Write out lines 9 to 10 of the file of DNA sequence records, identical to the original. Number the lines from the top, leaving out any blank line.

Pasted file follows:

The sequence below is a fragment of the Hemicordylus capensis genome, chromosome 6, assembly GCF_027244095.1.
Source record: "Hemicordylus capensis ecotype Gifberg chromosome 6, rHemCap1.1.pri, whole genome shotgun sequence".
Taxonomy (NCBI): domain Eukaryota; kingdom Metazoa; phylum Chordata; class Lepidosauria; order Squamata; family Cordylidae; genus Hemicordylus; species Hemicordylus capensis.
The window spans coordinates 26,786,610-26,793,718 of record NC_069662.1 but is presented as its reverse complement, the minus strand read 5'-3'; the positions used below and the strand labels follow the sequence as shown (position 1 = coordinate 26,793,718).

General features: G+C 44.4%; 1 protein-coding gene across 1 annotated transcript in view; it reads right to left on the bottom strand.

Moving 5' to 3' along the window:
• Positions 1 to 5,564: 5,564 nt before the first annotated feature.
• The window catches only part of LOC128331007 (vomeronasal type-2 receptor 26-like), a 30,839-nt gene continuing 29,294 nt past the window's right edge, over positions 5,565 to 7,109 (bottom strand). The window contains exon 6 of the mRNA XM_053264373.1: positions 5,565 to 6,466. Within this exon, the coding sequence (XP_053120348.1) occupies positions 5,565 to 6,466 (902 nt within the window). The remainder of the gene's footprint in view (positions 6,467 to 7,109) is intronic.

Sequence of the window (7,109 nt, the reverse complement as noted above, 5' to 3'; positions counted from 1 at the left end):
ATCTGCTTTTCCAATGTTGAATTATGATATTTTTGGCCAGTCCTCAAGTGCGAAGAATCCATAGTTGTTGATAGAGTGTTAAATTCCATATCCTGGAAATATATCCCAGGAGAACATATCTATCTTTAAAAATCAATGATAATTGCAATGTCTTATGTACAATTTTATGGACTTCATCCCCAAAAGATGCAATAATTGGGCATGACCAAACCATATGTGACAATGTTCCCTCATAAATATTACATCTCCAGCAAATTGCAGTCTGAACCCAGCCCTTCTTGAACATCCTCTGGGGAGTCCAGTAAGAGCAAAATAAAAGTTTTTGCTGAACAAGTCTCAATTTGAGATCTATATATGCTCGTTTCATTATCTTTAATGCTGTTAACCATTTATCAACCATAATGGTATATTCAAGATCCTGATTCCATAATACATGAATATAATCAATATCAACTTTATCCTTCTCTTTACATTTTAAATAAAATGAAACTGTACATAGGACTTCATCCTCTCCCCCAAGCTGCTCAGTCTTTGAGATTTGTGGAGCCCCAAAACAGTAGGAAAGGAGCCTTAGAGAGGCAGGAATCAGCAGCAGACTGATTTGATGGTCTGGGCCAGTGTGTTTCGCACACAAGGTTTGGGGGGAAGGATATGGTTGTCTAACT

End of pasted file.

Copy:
Sequence of the window (7,109 nt, the reverse complement as noted above, 5' to 3'; positions counted from 1 at the left end):
ATCTGCTTTTCCAATGTTGAATTATGATATTTTTGGCCAGTCCTCAAGTGCGAAGAATCCATAGTTGTTGATAGAGTGTTAAATTCCATATCCTGGAAATATATCCCAGGAGAACATATCTATCTTTAAAAATCAATGATAATTGCAATGTCTTATGTACAATTTTATGGACTTCATCCCCAAAAGATGCAATAATTGGGCATGACCAAACCATATGTGACAATGTTCCCTCATAAATATTACATCTCCAGCAAATTGCAGTCTGAACCCAGCCCTTCTTGAACATCCTCTGGGGAGTCCAGTAAGAGCAAAATAAAAGTTTTTGCTGAACAAGTCTCAATTTGAGATCTATATATGCTCGTTTCATTATCTTTAATGCTGTTAACCATTTATCAACCATAATGGTATATTCAAGATCCTGATTCCATAATACATGAATATAATCAATATCAACTTTATCCTTCTCTTTACATTTTAAATAAAATGAAACTGTACATAGGACTTCATCCTCTCCCCCAAGCTGCTCAGTCTTTGAGATTTGTGGAGCCCCAAAACAGTAGGAAAGGAGCCTTAGAGAGGCAGGAATCAGCAGCAGACTGATTTGATGGTCTGGGCCAGTGTGTTTCGCACACAAGGTTTGGGGGGAAGGATATGGTTGTCTAACT